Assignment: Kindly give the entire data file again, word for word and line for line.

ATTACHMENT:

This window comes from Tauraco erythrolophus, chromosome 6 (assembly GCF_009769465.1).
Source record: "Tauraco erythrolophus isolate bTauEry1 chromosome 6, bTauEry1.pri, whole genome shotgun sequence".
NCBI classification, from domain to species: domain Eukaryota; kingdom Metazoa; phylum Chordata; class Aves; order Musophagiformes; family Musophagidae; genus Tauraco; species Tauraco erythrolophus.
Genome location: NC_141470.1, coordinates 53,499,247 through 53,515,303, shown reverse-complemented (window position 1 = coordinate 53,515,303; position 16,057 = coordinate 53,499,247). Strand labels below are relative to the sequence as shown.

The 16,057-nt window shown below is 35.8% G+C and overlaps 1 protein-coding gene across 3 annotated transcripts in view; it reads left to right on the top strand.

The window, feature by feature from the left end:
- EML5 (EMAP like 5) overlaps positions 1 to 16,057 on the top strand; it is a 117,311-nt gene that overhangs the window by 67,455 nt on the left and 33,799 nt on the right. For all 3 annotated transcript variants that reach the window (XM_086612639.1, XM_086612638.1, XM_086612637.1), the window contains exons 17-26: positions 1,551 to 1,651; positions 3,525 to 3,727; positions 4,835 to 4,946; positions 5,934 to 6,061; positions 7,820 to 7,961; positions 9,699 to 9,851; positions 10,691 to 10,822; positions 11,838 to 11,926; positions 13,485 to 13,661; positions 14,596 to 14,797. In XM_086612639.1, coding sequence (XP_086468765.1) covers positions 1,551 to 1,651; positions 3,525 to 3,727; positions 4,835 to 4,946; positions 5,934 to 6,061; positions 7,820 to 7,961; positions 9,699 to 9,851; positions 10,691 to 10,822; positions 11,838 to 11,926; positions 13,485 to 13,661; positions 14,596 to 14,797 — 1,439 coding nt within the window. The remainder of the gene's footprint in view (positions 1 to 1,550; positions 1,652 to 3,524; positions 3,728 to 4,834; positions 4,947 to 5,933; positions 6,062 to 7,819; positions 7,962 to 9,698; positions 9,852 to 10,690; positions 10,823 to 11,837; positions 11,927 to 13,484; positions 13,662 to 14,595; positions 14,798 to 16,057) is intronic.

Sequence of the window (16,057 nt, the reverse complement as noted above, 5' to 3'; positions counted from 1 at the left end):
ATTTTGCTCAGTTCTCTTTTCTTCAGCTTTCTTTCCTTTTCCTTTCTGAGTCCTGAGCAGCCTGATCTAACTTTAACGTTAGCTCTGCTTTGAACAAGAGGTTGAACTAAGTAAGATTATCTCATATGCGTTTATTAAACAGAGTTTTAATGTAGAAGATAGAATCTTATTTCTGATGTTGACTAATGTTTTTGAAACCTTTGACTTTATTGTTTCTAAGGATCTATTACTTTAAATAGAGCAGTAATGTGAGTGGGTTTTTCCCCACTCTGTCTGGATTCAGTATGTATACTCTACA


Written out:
This window comes from Tauraco erythrolophus, chromosome 6 (assembly GCF_009769465.1).
Source record: "Tauraco erythrolophus isolate bTauEry1 chromosome 6, bTauEry1.pri, whole genome shotgun sequence".
NCBI classification, from domain to species: domain Eukaryota; kingdom Metazoa; phylum Chordata; class Aves; order Musophagiformes; family Musophagidae; genus Tauraco; species Tauraco erythrolophus.
Genome location: NC_141470.1, coordinates 53,499,247 through 53,515,303, shown reverse-complemented (window position 1 = coordinate 53,515,303; position 16,057 = coordinate 53,499,247). Strand labels below are relative to the sequence as shown.

The 16,057-nt window shown below is 35.8% G+C and overlaps 1 protein-coding gene across 3 annotated transcripts in view; it reads left to right on the top strand.

The window, feature by feature from the left end:
- EML5 (EMAP like 5) overlaps positions 1 to 16,057 on the top strand; it is a 117,311-nt gene that overhangs the window by 67,455 nt on the left and 33,799 nt on the right. For all 3 annotated transcript variants that reach the window (XM_086612639.1, XM_086612638.1, XM_086612637.1), the window contains exons 17-26: positions 1,551 to 1,651; positions 3,525 to 3,727; positions 4,835 to 4,946; positions 5,934 to 6,061; positions 7,820 to 7,961; positions 9,699 to 9,851; positions 10,691 to 10,822; positions 11,838 to 11,926; positions 13,485 to 13,661; positions 14,596 to 14,797. In XM_086612639.1, coding sequence (XP_086468765.1) covers positions 1,551 to 1,651; positions 3,525 to 3,727; positions 4,835 to 4,946; positions 5,934 to 6,061; positions 7,820 to 7,961; positions 9,699 to 9,851; positions 10,691 to 10,822; positions 11,838 to 11,926; positions 13,485 to 13,661; positions 14,596 to 14,797 — 1,439 coding nt within the window. The remainder of the gene's footprint in view (positions 1 to 1,550; positions 1,652 to 3,524; positions 3,728 to 4,834; positions 4,947 to 5,933; positions 6,062 to 7,819; positions 7,962 to 9,698; positions 9,852 to 10,690; positions 10,823 to 11,837; positions 11,927 to 13,484; positions 13,662 to 14,595; positions 14,798 to 16,057) is intronic.

Sequence of the window (16,057 nt, the reverse complement as noted above, 5' to 3'; positions counted from 1 at the left end):
ATTTTGCTCAGTTCTCTTTTCTTCAGCTTTCTTTCCTTTTCCTTTCTGAGTCCTGAGCAGCCTGATCTAACTTTAACGTTAGCTCTGCTTTGAACAAGAGGTTGAACTAAGTAAGATTATCTCATATGCGTTTATTAAACAGAGTTTTAATGTAGAAGATAGAATCTTATTTCTGATGTTGACTAATGTTTTTGAAACCTTTGACTTTATTGTTTCTAAGGATCTATTACTTTAAATAGAGCAGTAATGTGAGTGGGTTTTTCCCCACTCTGTCTGGATTCAGTATGTATACTCTACA